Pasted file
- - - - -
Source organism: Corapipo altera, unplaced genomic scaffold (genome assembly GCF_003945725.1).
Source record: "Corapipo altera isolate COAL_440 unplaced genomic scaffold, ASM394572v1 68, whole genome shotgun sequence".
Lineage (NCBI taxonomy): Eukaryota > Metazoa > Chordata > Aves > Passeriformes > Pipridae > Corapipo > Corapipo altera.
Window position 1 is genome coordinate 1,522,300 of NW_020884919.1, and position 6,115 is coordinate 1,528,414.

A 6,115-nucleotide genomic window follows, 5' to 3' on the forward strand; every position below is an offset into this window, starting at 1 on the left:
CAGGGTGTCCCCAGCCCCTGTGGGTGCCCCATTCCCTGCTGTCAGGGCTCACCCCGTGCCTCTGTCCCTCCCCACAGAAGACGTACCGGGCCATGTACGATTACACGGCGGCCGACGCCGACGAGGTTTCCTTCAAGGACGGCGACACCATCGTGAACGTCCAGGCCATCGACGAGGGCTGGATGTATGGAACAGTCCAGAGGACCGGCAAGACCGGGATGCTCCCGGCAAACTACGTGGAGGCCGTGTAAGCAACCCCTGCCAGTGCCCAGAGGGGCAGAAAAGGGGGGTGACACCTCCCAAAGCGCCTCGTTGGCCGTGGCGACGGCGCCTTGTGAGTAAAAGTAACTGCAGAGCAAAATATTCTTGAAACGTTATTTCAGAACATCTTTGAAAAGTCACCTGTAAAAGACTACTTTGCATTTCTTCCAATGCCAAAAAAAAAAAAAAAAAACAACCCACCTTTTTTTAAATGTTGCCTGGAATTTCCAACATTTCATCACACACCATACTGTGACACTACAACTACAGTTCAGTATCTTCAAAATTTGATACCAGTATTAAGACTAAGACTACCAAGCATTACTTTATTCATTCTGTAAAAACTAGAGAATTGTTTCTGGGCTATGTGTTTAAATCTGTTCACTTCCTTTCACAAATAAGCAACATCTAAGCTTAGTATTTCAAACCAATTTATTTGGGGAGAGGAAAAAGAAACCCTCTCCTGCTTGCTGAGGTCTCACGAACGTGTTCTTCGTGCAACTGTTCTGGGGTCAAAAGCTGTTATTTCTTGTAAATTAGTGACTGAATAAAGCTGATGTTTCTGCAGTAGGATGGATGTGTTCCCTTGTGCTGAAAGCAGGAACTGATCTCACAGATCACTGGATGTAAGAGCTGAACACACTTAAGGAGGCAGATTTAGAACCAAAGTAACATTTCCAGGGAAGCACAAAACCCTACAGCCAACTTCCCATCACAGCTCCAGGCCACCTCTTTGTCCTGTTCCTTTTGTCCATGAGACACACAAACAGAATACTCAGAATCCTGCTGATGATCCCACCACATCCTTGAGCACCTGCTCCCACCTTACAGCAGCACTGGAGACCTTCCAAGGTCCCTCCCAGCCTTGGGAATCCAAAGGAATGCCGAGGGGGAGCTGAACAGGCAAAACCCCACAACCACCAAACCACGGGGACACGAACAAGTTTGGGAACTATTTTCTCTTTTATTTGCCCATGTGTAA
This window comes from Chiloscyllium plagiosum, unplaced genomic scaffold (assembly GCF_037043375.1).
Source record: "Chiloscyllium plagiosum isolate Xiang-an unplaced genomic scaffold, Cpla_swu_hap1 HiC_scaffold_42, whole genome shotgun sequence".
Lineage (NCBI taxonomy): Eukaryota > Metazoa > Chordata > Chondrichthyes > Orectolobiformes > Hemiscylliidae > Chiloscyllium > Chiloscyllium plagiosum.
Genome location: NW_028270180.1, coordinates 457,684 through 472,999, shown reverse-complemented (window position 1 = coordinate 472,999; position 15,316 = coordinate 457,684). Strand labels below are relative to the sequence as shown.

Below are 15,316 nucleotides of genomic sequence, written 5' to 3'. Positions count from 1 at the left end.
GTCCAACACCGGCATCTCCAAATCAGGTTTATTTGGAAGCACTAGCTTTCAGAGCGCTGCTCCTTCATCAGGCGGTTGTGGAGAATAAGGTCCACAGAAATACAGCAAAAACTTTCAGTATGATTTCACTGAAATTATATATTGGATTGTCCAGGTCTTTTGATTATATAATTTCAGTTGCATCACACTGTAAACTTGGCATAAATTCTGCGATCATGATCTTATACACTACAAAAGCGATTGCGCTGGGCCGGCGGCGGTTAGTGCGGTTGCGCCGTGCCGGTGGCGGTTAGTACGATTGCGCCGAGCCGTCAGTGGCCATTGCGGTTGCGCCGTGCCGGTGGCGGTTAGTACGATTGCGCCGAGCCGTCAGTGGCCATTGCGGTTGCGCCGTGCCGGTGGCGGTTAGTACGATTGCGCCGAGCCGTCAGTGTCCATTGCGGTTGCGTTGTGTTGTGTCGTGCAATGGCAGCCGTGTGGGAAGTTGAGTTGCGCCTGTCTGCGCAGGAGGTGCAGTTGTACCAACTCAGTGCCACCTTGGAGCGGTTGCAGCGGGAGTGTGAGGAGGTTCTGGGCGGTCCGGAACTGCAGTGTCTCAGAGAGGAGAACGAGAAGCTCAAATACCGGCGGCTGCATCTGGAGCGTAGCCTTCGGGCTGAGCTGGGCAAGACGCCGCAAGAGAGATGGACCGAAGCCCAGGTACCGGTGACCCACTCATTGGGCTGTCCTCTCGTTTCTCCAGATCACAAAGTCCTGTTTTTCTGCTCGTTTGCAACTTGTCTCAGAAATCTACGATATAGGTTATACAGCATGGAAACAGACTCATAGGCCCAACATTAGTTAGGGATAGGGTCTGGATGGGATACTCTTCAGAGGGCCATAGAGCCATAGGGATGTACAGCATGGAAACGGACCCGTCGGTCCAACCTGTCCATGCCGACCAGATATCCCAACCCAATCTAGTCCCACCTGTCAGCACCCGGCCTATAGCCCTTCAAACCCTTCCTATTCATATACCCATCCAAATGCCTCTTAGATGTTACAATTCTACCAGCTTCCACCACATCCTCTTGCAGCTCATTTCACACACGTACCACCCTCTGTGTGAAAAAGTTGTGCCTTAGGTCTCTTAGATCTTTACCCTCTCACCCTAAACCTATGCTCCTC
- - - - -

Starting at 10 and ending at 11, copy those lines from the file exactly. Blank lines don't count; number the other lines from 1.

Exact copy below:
Genome location: NW_028270180.1, coordinates 457,684 through 472,999, shown reverse-complemented (window position 1 = coordinate 472,999; position 15,316 = coordinate 457,684). Strand labels below are relative to the sequence as shown.

Below are 15,316 nucleotides of genomic sequence, written 5' to 3'. Positions count from 1 at the left end.